The White House defended its decision to send Ukraine new rocket systems that fall short of the 200-mile range Ukrainians requested, saying the US assessed that the 49-mile-range systems were what the country needs at this time in a new phase of battle.
"We have tried to get the Ukrainians exactly what we think they needed to be able to fend off this Russian assault on their country. That worked in the early days, the Ukrainians were able to win the battle for Kyiv and drive the Russians away from their capital, now the conflict has shifted to a different phase in the south and east of the country," deputy national security adviser Jon Finer told CNN’s John Berman.
The new weapons will add to Ukraine’s capability, Finer said, and it “will give them the ability to strike with precision Russian targets on the battlefield.”
As CNN has reported, the Biden administration will be sending Ukraine US-made High Mobility Artillery Rocket Systems, known as HIMARS. The HIMARS will be equipped with munitions that will allow Ukraine to launch rockets about 80 kilometers, or 49 miles. That is far less than the maximum range of the systems, which is around 300 kilometers, but far greater than anything Ukraine has been sent to date.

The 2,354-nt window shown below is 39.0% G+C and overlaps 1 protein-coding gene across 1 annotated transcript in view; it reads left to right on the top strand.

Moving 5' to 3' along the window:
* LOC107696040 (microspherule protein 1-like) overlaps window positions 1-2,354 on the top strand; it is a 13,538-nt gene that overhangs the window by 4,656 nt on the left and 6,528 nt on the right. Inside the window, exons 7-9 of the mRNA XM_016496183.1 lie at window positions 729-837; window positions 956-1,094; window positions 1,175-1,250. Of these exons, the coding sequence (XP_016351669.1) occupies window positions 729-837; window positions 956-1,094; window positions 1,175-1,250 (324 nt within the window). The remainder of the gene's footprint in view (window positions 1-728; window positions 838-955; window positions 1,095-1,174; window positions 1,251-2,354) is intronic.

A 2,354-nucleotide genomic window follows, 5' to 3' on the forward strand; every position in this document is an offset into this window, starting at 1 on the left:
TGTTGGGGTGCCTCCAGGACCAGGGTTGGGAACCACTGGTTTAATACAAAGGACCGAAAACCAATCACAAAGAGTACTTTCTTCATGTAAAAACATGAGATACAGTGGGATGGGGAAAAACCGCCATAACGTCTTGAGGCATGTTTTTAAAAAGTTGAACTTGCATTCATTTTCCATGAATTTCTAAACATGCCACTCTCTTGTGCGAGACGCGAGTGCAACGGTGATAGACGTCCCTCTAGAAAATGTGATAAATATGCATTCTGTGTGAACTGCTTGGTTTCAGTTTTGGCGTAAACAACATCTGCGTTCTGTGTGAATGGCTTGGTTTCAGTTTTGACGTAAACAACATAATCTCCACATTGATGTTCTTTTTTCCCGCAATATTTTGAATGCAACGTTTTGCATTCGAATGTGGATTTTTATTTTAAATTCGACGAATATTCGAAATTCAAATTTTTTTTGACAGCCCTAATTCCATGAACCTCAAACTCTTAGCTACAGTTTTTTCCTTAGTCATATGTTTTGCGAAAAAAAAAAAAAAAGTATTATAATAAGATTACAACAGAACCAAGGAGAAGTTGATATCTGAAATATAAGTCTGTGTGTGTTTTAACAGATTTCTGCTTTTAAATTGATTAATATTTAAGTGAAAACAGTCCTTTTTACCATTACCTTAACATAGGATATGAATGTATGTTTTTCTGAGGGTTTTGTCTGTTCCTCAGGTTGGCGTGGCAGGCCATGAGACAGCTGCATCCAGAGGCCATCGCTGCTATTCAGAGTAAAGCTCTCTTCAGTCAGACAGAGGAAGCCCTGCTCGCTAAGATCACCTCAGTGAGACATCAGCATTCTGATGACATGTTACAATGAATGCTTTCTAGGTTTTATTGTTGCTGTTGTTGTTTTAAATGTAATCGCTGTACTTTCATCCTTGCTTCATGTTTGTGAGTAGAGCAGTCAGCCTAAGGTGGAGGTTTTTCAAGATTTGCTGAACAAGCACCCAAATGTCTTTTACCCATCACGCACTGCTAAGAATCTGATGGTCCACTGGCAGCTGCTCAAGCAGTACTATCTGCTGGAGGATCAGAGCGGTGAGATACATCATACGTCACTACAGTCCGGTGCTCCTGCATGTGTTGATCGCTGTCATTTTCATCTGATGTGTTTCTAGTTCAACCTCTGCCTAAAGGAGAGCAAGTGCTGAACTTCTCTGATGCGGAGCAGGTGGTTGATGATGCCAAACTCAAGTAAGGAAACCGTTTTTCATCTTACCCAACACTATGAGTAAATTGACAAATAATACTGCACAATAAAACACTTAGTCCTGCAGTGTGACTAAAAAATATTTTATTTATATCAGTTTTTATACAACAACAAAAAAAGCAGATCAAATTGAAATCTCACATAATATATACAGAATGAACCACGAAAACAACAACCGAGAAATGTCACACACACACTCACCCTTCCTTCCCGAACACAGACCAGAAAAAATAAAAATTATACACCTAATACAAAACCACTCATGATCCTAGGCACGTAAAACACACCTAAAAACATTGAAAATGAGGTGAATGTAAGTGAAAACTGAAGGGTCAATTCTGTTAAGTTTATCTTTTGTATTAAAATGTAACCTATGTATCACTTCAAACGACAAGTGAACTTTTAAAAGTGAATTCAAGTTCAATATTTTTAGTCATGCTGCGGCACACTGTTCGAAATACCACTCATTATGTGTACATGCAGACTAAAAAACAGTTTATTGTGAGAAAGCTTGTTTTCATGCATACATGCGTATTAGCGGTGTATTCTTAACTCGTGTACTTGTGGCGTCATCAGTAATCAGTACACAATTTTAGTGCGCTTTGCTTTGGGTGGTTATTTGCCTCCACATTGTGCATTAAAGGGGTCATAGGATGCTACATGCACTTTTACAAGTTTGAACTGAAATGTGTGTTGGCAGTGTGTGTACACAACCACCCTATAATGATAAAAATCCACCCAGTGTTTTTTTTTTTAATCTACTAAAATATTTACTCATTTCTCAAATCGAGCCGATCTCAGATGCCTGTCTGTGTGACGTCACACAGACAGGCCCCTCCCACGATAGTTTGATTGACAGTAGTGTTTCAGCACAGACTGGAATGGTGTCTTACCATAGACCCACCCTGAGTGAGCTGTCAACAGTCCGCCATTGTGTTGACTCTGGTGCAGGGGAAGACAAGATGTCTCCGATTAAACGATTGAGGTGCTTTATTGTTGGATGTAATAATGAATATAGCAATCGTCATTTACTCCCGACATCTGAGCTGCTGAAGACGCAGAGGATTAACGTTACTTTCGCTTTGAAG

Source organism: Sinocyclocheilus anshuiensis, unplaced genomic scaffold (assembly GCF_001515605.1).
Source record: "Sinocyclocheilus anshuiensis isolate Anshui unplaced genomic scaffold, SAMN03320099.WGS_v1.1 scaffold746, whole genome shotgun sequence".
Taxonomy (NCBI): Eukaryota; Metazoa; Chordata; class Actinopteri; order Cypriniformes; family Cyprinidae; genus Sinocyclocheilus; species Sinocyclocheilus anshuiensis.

“We believe that this does meet their needs,” Finer said when pressed on Ukraine’s request for longer-range systems.
The US, he added, has asked Ukraine “for assurances that they will not use these systems to strike inside Russia” and instead to defend Ukrainian territory.
Finer also reacted to reaction from Russia Wednesday morning that the US action is “adding fuel to the fire.”
The US, he said, does not negotiate its security systems packages to Ukraine.
“Russia has brought this on itself by launching an invasion into a sovereign country from its territory. So we've been very clear and transparent about what we're going to be doing. It has been effective for the Ukrainians thus far and we will continue,” he said.
He declined to comment on Russian gains in the eastern Donetsk region, calling this a “very difficult phase of fighting.” This phase, Finer predicted, will play out “over a period of weeks and months and perhaps even longer.”
The Russians have made “incremental gains,” he said, but declined to “handicap the play-by-play.”